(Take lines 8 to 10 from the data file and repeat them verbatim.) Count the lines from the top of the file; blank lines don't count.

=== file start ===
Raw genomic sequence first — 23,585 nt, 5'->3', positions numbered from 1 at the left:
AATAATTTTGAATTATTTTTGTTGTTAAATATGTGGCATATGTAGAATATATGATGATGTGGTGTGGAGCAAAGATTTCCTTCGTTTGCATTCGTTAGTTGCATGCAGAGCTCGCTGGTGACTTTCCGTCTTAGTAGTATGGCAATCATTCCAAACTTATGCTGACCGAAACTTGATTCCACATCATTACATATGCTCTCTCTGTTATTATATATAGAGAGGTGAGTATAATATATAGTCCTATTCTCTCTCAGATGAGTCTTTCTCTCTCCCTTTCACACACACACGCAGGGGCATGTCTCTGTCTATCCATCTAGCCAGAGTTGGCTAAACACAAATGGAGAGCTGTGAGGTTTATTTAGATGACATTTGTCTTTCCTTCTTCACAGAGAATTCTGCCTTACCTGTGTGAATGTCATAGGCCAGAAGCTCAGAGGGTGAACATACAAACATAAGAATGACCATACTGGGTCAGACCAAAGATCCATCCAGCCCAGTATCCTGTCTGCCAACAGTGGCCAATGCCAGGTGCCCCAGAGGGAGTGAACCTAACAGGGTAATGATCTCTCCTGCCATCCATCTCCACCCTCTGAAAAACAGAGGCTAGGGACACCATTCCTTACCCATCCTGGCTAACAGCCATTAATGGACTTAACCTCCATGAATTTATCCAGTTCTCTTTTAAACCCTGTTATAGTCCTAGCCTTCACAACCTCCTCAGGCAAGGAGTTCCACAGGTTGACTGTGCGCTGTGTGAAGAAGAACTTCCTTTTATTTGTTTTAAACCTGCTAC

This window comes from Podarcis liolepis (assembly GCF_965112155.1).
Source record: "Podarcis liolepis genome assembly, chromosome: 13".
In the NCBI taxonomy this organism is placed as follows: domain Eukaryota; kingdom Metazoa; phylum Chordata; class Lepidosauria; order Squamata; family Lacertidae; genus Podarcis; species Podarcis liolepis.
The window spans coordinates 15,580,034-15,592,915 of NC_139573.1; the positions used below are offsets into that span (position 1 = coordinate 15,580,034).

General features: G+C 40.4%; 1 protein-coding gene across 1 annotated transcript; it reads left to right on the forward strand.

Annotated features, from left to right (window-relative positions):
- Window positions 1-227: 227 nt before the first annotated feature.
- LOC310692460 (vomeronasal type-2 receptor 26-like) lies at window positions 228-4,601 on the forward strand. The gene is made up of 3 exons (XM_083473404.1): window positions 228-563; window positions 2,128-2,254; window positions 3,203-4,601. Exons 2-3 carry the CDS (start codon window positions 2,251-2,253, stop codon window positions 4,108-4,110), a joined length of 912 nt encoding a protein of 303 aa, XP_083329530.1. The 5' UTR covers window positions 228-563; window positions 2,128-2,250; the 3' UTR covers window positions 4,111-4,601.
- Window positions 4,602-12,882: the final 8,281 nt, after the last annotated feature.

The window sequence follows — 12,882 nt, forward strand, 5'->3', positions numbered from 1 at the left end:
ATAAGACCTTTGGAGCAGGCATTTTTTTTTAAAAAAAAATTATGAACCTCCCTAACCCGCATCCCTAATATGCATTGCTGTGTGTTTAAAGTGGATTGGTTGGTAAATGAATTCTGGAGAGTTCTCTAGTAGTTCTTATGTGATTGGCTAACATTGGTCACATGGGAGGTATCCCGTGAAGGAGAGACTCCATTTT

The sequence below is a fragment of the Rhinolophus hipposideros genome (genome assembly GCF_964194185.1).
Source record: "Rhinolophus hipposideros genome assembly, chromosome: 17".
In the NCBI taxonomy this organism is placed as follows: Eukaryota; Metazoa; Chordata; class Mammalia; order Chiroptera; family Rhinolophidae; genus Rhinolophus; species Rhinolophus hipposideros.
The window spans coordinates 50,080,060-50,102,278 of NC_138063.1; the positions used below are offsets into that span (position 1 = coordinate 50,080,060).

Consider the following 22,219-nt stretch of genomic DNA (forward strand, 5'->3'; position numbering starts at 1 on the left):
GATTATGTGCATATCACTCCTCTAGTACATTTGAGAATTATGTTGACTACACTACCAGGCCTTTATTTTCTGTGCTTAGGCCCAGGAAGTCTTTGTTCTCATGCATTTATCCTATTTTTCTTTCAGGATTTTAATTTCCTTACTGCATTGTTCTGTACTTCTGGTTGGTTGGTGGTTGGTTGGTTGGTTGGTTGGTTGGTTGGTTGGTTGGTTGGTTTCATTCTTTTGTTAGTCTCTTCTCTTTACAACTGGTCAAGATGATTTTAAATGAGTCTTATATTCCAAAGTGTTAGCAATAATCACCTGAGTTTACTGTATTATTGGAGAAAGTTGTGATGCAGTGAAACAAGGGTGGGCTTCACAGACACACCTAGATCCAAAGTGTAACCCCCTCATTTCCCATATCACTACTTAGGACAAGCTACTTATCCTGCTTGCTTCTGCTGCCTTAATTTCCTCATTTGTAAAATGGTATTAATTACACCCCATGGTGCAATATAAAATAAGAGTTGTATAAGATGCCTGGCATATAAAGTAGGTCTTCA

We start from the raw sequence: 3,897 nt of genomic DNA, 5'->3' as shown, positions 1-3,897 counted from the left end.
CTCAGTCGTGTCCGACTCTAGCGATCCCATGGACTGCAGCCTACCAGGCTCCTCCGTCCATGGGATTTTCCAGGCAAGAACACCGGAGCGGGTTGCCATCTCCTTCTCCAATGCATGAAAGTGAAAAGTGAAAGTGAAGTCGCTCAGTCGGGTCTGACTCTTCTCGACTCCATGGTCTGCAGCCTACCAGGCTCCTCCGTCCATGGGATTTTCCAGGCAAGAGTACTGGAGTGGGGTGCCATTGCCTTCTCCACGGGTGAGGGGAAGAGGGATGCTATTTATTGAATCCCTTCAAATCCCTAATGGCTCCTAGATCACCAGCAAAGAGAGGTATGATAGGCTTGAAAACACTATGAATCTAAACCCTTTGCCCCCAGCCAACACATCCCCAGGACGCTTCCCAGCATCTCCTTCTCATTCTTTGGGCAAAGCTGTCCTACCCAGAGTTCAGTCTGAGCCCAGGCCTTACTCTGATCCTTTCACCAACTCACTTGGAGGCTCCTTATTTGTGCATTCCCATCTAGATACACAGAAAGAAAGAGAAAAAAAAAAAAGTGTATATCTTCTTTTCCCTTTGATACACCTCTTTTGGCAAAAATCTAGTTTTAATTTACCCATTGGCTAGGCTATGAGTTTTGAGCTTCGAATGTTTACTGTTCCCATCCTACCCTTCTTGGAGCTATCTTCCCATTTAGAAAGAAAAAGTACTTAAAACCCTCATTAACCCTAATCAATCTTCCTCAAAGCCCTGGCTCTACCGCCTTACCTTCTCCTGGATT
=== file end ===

Annotated features, from left to right (window-relative positions):
- Window positions 1-227: 227 nt before the first annotated feature.
- LOC310692460 (vomeronasal type-2 receptor 26-like) lies at window positions 228-4,601 on the forward strand. The gene is made up of 3 exons (XM_083473404.1): window positions 228-563; window positions 2,128-2,254; window positions 3,203-4,601. Exons 2-3 carry the CDS (start codon window positions 2,251-2,253, stop codon window positions 4,108-4,110), a joined length of 912 nt encoding a protein of 303 aa, XP_083329530.1. The 5' UTR covers window positions 228-563; window positions 2,128-2,250; the 3' UTR covers window positions 4,111-4,601.